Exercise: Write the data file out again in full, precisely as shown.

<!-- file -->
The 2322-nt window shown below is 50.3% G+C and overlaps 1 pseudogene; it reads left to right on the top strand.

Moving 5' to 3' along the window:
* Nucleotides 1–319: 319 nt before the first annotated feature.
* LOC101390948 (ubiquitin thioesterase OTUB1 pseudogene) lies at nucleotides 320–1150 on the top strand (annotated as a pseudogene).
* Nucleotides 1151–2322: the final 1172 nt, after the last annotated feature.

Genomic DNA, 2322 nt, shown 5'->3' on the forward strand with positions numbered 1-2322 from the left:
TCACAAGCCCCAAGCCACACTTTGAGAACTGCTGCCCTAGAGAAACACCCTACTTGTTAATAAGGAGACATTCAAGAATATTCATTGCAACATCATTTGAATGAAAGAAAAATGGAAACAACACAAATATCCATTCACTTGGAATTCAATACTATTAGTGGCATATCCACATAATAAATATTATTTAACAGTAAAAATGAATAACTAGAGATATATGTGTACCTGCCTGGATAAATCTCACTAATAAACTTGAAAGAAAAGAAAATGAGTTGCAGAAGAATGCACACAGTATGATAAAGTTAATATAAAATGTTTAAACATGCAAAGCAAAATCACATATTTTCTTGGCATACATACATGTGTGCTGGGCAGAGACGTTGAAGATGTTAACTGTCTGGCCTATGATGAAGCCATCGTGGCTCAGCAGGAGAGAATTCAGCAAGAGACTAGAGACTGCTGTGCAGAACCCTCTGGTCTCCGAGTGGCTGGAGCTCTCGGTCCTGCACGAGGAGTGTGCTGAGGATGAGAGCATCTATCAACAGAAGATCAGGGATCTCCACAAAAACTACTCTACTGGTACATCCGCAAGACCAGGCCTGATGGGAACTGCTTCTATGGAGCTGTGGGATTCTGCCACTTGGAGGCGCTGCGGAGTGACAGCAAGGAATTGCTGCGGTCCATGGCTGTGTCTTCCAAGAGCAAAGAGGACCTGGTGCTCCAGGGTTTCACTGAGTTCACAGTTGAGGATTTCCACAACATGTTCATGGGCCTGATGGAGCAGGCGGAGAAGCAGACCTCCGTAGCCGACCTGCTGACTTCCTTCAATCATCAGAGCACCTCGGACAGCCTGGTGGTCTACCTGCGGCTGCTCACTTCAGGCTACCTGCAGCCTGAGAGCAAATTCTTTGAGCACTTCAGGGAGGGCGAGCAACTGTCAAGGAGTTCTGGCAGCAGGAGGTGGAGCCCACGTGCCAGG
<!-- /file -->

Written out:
The 2322-nt window shown below is 50.3% G+C and overlaps 1 pseudogene; it reads left to right on the top strand.

Moving 5' to 3' along the window:
* Nucleotides 1–319: 319 nt before the first annotated feature.
* LOC101390948 (ubiquitin thioesterase OTUB1 pseudogene) lies at nucleotides 320–1150 on the top strand (annotated as a pseudogene).
* Nucleotides 1151–2322: the final 1172 nt, after the last annotated feature.

Genomic DNA, 2322 nt, shown 5'->3' on the forward strand with positions numbered 1-2322 from the left:
TCACAAGCCCCAAGCCACACTTTGAGAACTGCTGCCCTAGAGAAACACCCTACTTGTTAATAAGGAGACATTCAAGAATATTCATTGCAACATCATTTGAATGAAAGAAAAATGGAAACAACACAAATATCCATTCACTTGGAATTCAATACTATTAGTGGCATATCCACATAATAAATATTATTTAACAGTAAAAATGAATAACTAGAGATATATGTGTACCTGCCTGGATAAATCTCACTAATAAACTTGAAAGAAAAGAAAATGAGTTGCAGAAGAATGCACACAGTATGATAAAGTTAATATAAAATGTTTAAACATGCAAAGCAAAATCACATATTTTCTTGGCATACATACATGTGTGCTGGGCAGAGACGTTGAAGATGTTAACTGTCTGGCCTATGATGAAGCCATCGTGGCTCAGCAGGAGAGAATTCAGCAAGAGACTAGAGACTGCTGTGCAGAACCCTCTGGTCTCCGAGTGGCTGGAGCTCTCGGTCCTGCACGAGGAGTGTGCTGAGGATGAGAGCATCTATCAACAGAAGATCAGGGATCTCCACAAAAACTACTCTACTGGTACATCCGCAAGACCAGGCCTGATGGGAACTGCTTCTATGGAGCTGTGGGATTCTGCCACTTGGAGGCGCTGCGGAGTGACAGCAAGGAATTGCTGCGGTCCATGGCTGTGTCTTCCAAGAGCAAAGAGGACCTGGTGCTCCAGGGTTTCACTGAGTTCACAGTTGAGGATTTCCACAACATGTTCATGGGCCTGATGGAGCAGGCGGAGAAGCAGACCTCCGTAGCCGACCTGCTGACTTCCTTCAATCATCAGAGCACCTCGGACAGCCTGGTGGTCTACCTGCGGCTGCTCACTTCAGGCTACCTGCAGCCTGAGAGCAAATTCTTTGAGCACTTCAGGGAGGGCGAGCAACTGTCAAGGAGTTCTGGCAGCAGGAGGTGGAGCCCACGTGCCAGG